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Outlined below are the ten most frequently asked questions about Old Hall

Button 1

Why the name “Old Hall”?

The name is derived from a Salvation Army Mission Hall, known as “The Old Hall”, into which the company moved in 1904 when the stable at the rear of the Wiggin family home became too small for the expanding business set up in 1893 by James Thomas Wiggin and his eldest son James Enoch (hence the name J&J Wiggin).

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Button 2

When did production of Old Hall begin?

William Wiggin made what is believed to be the world’s first item of stainless steel tableware (apart from cutlery) in 1928, which was a simple four section toast rack.  This was followed in 1930 by what is thought to be the world’s first stainless steel teapot.

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First teapot and toastrack
Button 3

What is the significance of “Olde Hall” compared to “Old Hall”?

The company's original trade mark, registered in 1922 for a range of bathroom fittings, was "Olde Hall" and this was displayed on these products as TRADE "Olde Hall" MARK. This continued on tableware when production began in 1928.  In 1934, a new trade mark of "Ye Olde Hall Quality" was introduced in conjunction with a drawing of an old hall on all company literature but this had to be withdrawn the following year when it was deemed that this combination was too similar to a trade mark already being used by Sheffield cutlery manufacturers Walker & Hall; so, in 1935, the trade mark reverted to just the words "Olde Hall".  This continued until 1959 when, to present a more modern image, the “e” was dropped to become Old Hall and this remained in use until the company closed down in 1984.  The first two trade marks, from 1928 until 1935, are becoming increasingly collectable!  Click here to see how you can find more information on the different backstamps used.

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Olde Hall and Old Hall Backstamps
Button 4

What is “Staybrite”?

“Staybrite” was the trade name given to 18/8 stainless steel (i.e. 18% chromium, 8% nickel) in 1924 by steelmakers Thomas Firth of Sheffield when they began to publicise this remarkable material that had been discovered, by chance, by their metallurgist Harry Brearley in 1913 and further developed by his successor Dr W H Hatfield.  This was the steel used by Old Hall when tableware production began in 1928 and, in addition to being marked Olde Hall, all pre-war items were also marked “Staybrite” (or “Firth Staybrite”).  After the war, Old Hall changed the wording of “Staybrite” (or “Firth Staybrite”) to “Stainless Steel” and later, in 1959, to coincide with the dropping of the “e” on Olde, 18/8 was added in front of “Stainless Steel”.  Click here to see how you can find more information on the different backstamps used.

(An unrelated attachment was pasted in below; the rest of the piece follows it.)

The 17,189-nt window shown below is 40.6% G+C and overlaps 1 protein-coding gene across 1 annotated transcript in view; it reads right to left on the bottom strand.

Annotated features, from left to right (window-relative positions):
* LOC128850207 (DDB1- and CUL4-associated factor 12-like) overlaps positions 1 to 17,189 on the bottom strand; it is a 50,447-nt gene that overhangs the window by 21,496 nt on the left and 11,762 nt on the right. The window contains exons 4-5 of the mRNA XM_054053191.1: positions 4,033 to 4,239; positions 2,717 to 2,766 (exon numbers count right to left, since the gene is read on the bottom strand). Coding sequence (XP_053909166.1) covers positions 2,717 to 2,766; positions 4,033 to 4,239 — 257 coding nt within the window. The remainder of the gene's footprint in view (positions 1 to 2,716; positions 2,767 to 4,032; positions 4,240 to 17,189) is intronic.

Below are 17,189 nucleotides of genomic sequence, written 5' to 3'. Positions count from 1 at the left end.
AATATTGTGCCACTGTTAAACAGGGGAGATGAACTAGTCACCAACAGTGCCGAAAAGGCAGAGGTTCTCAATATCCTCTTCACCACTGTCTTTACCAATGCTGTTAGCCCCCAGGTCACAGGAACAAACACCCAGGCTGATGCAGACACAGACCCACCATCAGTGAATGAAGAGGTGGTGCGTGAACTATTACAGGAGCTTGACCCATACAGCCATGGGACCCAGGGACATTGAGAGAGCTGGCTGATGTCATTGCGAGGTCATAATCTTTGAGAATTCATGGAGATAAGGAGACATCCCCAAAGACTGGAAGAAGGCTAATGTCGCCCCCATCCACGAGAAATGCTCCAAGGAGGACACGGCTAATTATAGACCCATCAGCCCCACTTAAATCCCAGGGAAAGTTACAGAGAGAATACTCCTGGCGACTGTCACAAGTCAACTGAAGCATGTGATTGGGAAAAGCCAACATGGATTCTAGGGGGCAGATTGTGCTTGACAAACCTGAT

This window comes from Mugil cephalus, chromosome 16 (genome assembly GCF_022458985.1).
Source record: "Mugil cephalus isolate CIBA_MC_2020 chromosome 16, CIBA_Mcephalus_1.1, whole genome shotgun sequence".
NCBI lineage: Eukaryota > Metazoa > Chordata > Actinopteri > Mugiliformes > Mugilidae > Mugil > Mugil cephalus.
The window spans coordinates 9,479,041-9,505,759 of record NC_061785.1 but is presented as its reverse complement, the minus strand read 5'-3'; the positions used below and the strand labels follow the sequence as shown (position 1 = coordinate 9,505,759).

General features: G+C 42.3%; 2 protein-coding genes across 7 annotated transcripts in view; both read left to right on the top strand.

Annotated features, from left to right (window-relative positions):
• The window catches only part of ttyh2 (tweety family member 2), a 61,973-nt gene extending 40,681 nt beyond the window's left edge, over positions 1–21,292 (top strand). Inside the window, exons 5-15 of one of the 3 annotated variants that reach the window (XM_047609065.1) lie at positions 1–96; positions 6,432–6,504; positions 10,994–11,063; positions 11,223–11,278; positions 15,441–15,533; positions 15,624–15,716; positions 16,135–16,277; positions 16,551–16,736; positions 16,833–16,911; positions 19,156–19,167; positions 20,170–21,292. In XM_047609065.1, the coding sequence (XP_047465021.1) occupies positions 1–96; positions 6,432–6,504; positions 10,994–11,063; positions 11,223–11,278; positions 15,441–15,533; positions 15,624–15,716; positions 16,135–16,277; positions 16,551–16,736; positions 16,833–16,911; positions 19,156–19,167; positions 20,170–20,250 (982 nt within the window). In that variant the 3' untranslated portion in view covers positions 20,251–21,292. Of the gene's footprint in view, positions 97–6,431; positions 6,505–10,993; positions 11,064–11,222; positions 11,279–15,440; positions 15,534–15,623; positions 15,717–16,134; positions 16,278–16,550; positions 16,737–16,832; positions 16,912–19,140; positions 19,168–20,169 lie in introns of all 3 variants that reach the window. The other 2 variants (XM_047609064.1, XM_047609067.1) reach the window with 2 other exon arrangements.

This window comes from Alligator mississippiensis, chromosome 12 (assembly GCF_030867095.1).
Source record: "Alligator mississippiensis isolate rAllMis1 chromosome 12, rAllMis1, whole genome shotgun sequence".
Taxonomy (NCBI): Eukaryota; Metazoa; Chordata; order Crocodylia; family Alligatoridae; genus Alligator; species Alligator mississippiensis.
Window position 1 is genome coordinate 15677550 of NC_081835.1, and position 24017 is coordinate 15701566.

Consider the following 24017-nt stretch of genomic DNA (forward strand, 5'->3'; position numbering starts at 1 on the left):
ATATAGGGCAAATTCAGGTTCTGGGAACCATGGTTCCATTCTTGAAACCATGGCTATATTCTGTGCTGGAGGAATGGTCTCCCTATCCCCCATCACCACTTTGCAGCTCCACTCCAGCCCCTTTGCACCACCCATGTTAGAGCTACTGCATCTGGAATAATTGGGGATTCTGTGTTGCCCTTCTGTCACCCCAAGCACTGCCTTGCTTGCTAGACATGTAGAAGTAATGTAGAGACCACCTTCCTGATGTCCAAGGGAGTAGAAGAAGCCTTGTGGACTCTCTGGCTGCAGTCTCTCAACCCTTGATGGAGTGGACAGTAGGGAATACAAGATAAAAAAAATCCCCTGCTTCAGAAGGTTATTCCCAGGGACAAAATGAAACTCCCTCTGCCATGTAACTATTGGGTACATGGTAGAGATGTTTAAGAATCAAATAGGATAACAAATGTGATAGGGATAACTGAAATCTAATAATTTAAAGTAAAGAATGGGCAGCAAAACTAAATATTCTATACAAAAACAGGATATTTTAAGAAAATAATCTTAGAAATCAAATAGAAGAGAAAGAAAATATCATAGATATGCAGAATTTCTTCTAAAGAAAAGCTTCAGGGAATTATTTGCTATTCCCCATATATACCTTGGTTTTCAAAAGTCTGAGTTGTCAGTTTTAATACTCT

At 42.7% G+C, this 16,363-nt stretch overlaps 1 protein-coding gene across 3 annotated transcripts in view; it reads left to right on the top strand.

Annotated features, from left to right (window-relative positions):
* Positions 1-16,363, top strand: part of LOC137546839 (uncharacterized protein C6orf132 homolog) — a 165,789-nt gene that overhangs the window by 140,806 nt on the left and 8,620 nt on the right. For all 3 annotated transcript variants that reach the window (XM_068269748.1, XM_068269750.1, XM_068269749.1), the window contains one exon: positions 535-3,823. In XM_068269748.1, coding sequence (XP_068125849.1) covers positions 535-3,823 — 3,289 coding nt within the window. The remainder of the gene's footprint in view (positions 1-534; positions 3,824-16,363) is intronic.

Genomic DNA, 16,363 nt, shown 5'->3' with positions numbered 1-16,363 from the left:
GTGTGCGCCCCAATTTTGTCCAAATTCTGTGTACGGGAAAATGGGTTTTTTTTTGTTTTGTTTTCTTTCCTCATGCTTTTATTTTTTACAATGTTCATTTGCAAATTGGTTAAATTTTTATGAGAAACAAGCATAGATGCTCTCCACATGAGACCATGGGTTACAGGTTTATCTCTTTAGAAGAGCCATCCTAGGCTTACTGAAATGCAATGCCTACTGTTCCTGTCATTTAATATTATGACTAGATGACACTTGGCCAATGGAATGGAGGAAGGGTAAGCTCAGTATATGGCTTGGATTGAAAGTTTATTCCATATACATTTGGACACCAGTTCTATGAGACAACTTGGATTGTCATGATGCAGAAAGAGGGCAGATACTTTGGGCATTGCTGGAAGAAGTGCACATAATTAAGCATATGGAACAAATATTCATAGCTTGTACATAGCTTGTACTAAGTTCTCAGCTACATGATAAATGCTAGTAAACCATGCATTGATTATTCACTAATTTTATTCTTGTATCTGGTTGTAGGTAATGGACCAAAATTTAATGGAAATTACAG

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Staybrite Backstamps
An Adventure in Staybrite

The booklet "An Adventure in Staybrite" by "A Married Man" (namely Mr William Wiggin) and illustrated by Mr Leo Dowd, one of the leading artists of the "Punch" magazine, has been reprinted in exactly its original format for the Old Hall Club.  Click here to find out how you can get a copy of this.

Button 5

Who was Robert Welch?

Robert Welch was appointed Consultant Designer to the company in 1955 on completion of his studies at the Royal College of Art.  Prior to this, virtually all designs had been done by the Wiggin family, mainly by Leslie and Wilfred Wiggin.  The marriage between J&J Wiggin and Robert Welch brought world acclaim with most items designed by Robert Welch carrying his name on the logo.  Robert died in March 2000, aged 70.

Nigel Wiggin (left) and Robert Welch in Robert’s Chipping Campden studio in 1998.

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Robert Welch (right) with Nigel Wiggin in 1998
Button 6

Design Centre Awards

Robert Welch designs won three Design Centre Awards for Old Hall.  The first in 1958 was for the Campden toast rack.  The second in 1962 was for a range of twenty two dishes, with the third in 1965 being for the Alveston range of cutlery.  The cutlery was noted for having hollow handles in the knives, which hugely improve the balance.

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Campden Toast Rack Alveston Cutlery
Button 7

Bright or Satin Finish

Initially, everything was in bright finish but Robert Welch introduced the more modern satin finish on all his designs from 1955 onwards.  Both finishes continued and some items were available in both bright and satin.  One tea set, the Stirling, was two tone with a satin finish to most of the body but a bright rim to the lid and a bright handle.  A hammered finish was used pre-war and into the 60s on one tea set (the Warwick, shown below) and on numerous other items such as trays, teapot stands, toast racks, etc.

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Warwick tea set
Button 8

Tea Set Names

All tea sets were given names and, somewhat confusingly, several names were used twice (albeit with a gap averaging some 15 years between them).  The six names used twice were Avon, Dorchester, Lifespan, Sandon, Savoy and Warwick.

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Button 9

Most Collectable Item

The Alveston tea set (unofficially known as Aladdin’s lamp), designed by Robert Welch in 1964, is the most sought after and is consequently very scarce.

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Alveston tea pot
Button 10

Most Popular Item

The Connaught tea set, designed by Leslie Wiggin in 1959 and available in a range of sizes and in both bright and satin finishes, was Old Hall’s best seller.

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Connaught tea set
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